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Heated egg white has no effect, but lactic fermented and unheated egg white reduces abdominal fat in rats

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Abstract

Background

We previously reported the abdominal fat-reducing effect of unheated egg white proteins (EWP); however, unheated egg white is actually rarely consumed. We thus investigated the effect of heated egg white on abdominal fat in rats.

Methods

Male SD rats were divided into two groups that were allowed to consume different dietary preparations containing casein or heated egg white for 4 weeks (Trial 1). We studied whether a heated form and a lactic fermented form of egg white (FLE) are as effective as unheated egg white for reducing abdominal fat. For this, we divided male SD rats into four groups that were allowed to consume different dietary preparations containing casein, unheated egg white, heated egg white, or lactic fermented egg white for 4 weeks (Trial 2).

Results

Animals in the heated egg white group showed no significant difference in abdominal fat weight compared with those in the casein group (Trial 1). Animals in the unheated egg white group and the FLE group had significantly lower levels of abdominal fat weight than those in the casein group (Trial 2). Ovalbumin in heated egg white was degraded by pepsin, whereas ovalbumin in unheated egg white and lactic acid fermented egg white was not degraded appreciably by pepsin. It was reported that EWP inhibit triglyceride absorption in rat. In the present study, EWP pepsin hydrolysate inhibited the micellar solubility of fatty acids in vitro. In particular, ovalbumin inhibited the micellar solubility of fatty acids.

Conclusions

These results indicate that lactic fermented egg white reduces visceral fat in rats and suggest that different levels of susceptibility of ovalbumin to pepsin digestion underlie the varying effectiveness among the egg white preparations.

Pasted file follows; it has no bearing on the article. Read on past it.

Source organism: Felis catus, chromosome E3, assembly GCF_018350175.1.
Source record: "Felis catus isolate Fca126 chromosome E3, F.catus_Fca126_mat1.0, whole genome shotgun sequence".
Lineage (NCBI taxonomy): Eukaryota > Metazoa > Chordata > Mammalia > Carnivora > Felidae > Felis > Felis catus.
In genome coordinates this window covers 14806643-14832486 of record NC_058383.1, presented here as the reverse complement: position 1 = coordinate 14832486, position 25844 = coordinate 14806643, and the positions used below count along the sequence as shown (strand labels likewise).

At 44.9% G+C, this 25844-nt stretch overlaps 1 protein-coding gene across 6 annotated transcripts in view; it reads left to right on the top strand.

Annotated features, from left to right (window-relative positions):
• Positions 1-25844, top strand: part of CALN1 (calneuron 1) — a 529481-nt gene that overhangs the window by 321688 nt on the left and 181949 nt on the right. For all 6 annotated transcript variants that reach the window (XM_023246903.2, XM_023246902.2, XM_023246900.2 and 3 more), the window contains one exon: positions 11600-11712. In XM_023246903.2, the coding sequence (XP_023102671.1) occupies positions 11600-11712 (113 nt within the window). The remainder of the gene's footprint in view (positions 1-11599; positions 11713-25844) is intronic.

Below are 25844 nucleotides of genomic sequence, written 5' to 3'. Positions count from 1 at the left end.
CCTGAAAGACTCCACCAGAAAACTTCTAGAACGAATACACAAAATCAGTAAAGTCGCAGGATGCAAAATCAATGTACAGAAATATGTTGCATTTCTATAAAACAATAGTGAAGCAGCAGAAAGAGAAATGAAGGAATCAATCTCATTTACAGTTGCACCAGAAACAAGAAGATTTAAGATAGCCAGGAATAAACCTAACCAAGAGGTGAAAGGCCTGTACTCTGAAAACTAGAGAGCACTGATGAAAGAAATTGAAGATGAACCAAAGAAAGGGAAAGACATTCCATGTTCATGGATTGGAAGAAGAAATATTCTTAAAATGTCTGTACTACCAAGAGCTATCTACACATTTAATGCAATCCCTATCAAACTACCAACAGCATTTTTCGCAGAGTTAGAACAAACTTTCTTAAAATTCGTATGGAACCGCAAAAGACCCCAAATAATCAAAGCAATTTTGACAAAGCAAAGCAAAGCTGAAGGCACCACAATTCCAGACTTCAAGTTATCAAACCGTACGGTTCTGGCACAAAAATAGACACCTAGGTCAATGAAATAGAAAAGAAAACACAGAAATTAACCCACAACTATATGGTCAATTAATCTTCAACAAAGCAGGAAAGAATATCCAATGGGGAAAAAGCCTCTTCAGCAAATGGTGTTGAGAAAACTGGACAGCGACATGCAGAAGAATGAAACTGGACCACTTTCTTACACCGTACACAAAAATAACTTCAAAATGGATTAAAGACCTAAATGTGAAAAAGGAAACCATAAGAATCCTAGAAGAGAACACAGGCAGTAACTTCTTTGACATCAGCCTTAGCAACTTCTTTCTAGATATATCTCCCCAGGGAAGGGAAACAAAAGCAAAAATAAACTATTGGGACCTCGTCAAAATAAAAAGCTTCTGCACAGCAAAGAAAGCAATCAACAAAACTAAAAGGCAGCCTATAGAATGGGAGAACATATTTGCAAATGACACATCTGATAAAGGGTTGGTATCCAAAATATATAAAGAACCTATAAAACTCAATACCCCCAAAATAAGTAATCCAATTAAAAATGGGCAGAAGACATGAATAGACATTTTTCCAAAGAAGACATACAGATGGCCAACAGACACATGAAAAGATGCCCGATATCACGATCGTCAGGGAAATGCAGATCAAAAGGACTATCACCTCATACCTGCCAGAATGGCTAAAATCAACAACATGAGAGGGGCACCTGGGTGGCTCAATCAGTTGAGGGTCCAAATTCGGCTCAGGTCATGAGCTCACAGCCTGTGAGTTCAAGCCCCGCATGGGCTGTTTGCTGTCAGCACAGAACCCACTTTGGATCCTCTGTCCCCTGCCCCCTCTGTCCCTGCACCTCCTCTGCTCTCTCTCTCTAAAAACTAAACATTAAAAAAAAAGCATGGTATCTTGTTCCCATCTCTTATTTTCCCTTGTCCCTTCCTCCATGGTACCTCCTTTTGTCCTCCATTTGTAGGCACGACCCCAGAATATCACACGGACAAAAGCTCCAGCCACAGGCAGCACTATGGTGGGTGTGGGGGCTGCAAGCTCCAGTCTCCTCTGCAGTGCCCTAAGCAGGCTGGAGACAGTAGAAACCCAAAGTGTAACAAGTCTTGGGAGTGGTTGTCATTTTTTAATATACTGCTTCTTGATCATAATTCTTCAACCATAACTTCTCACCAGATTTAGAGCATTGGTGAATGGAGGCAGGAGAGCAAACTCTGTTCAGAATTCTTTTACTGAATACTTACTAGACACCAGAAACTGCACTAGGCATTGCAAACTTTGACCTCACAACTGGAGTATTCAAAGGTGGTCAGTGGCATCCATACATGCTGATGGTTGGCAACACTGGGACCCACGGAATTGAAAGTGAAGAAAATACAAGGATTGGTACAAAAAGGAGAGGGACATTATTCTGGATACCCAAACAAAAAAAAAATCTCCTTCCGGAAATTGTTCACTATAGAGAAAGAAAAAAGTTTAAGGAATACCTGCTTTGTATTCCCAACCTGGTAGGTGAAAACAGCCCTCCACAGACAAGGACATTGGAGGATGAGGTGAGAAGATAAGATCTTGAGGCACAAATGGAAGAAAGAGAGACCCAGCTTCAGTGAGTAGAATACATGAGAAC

Background

Egg white proteins are a fat-free, high-protein food. They include many essential amino acids, have an amino acid score of 100, and are high-quality sources of proteins combined with proteins derived from milk and soybeans [1]. Egg white proteins have been reported to promote iron absorption and lower blood cholesterol [2, 3]. They have also been reported to increase the body protein mass of rat carcasses [4]. Previously, we reported that egg white proteins increased the body protein mass in rats and reduced their body fat and visceral fat [5]. Although unheated egg white was used in previous studies, egg white is actually far more likely to be consumed in a heated form. However, to the best of our knowledge, the effects of the consumption of heated egg white on visceral fat have not been studied.

In previous studies evaluating net protein utilization rates of egg white preparations, we reported that unheated, soft-boiled, and heated preparations of egg white retain high levels of net protein utilization, which are even significantly higher than the rate for whey proteins [6].

Egg white proteins have a visceral fat-reducing effect, but it is difficult to enjoy the effect by drinking egg white itself because of its flavor and physical properties. Therefore, we have developed lactic acid fermented egg white [7], a flavor-improved egg white product prepared by lactic acid fermentation. However, the effects of lactic acid fermented egg white on the visceral fat weight remain to be elucidated.